A Chance to Refuel

I took a break this month from churning through textbooks to refresh a bit. I needed to refuel my studying stamina for the board exams looming this summer. I was even able to read a few real books! As I quickly swiped through them I found some cool points worth highlighting.

First is “Growing Physician Leaders,” by Mark Hertling. I’ve already recommended the book to all of my classmates but it’s worth emphasizing again. Hertling is a retired three star general who picked up a lot of leadership tips in his 40 years in the Army. Now he is a senior VP at Florida Hospital and is spreading his wisdom to healthcare. His book is targeted at improving leadership amongst physicians but it could be adapted to other providers as well. A few quotes:

Growing Physician Leaders“Doctors-because of their title, their “uniform,” their knowledge, and their standing in the profession of healthcare-are by default “leaders.” Whether they want to be seen that way or not makes little difference. They can be either good leaders or bad leaders, based on their attributes and competencies, but by wearing the “uniform” and having the title of “MD,” they generate certain expectations. They are viewed as leaders.”

“Leaders in the profession of arms know that professional responsibility and leadership always go hand in hand.” (Hertling, 2016)

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A new uniform for a new profession

These ideas hit me. This is part of why I transitioned from the profession of arms to the profession of medicine. I believe these to be true.

Next is “Discover Your True North,” by Bill George. George is a professor at the Harvard Business School after being an executive and board director for some big companies. In particular, he was the CEO of Medtronic for ten very productive years. For the book he interviewed 125 very successful leaders throughout the world to determine what traits are found in winning leaders. His interview with Charles Schwab really caught my attention:

True North“I always put the customer on top of a stool whose four corners are value, customer service, technology, and best price,” he explained. “Wall Street flips the stool over, sitting on top of the stool with the client underneath.” – Charles Schwab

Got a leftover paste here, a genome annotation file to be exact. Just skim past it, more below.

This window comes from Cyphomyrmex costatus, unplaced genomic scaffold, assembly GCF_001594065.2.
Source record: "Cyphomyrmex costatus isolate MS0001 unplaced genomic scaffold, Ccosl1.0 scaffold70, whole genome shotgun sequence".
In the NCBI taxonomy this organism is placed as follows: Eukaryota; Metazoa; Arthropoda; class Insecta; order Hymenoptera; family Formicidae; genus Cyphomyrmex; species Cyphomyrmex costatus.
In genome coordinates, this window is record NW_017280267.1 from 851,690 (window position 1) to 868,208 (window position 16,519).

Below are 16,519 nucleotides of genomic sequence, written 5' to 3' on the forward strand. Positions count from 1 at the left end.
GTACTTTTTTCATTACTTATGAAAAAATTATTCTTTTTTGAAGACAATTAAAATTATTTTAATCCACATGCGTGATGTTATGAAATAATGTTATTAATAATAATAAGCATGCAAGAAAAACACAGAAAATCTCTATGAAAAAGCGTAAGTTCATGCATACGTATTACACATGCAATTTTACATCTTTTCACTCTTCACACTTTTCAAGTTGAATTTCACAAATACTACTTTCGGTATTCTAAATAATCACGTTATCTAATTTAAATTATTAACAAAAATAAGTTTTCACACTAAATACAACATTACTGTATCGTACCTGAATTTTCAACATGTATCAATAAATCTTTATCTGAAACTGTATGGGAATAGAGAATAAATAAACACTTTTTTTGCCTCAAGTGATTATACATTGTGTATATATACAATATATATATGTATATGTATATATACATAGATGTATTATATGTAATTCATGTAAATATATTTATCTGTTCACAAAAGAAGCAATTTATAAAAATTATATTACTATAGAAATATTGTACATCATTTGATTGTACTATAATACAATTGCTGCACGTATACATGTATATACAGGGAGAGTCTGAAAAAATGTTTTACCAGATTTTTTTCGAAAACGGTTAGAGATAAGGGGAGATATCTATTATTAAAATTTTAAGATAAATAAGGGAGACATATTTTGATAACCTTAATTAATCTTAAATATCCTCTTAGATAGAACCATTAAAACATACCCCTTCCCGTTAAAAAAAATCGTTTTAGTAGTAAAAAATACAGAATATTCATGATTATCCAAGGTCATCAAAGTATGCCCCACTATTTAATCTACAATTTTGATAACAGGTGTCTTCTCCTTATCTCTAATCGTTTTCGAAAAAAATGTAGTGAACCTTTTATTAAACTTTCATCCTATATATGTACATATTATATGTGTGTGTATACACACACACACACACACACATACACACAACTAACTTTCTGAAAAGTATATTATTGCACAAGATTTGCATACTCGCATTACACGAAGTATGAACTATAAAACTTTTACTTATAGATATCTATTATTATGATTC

“Wall Street should be like your doctor, focusing on your interest, not its interests.” – Charles Schwab (George, 2015)

It is awesome to read that a financial giant like Schwab was motivated to serve his customers with a values-based approach. When he compared the financial industry to healthcare though, it made me pause. What if we swapped best price for best health outcome? Do we always focus on the customer or are our patients sometimes underneath?

6 Jul 04

Before a trip to the Iraqi skies

Brokerage firms taking advantage of Americans upset Schwab. They were able to because there was little transparency and the average investor couldn’t sort out stock prices or values, much less commissions. Schwab’s company made millions and changed the face of equity investing by adding transparency. An average investor can now see what the stock price is and can buy or sell for a small fixed commission. I believe there is at least as much opportunity for a values-based healthcare leader and company who can add transparency to our healthcare system now.

Finally, go see the new X-Men movie! It is awesome in 3D!

 

 

Works Cited

George, B. (2015). Discover Your True North. Hoboken, NJ: John Wiley & Sons, Inc.

Hertling, M. (2016). Growing Physician Leaders. (T. Chobotar, Ed.) Orlando, FL: Florida Hospital.

 

 

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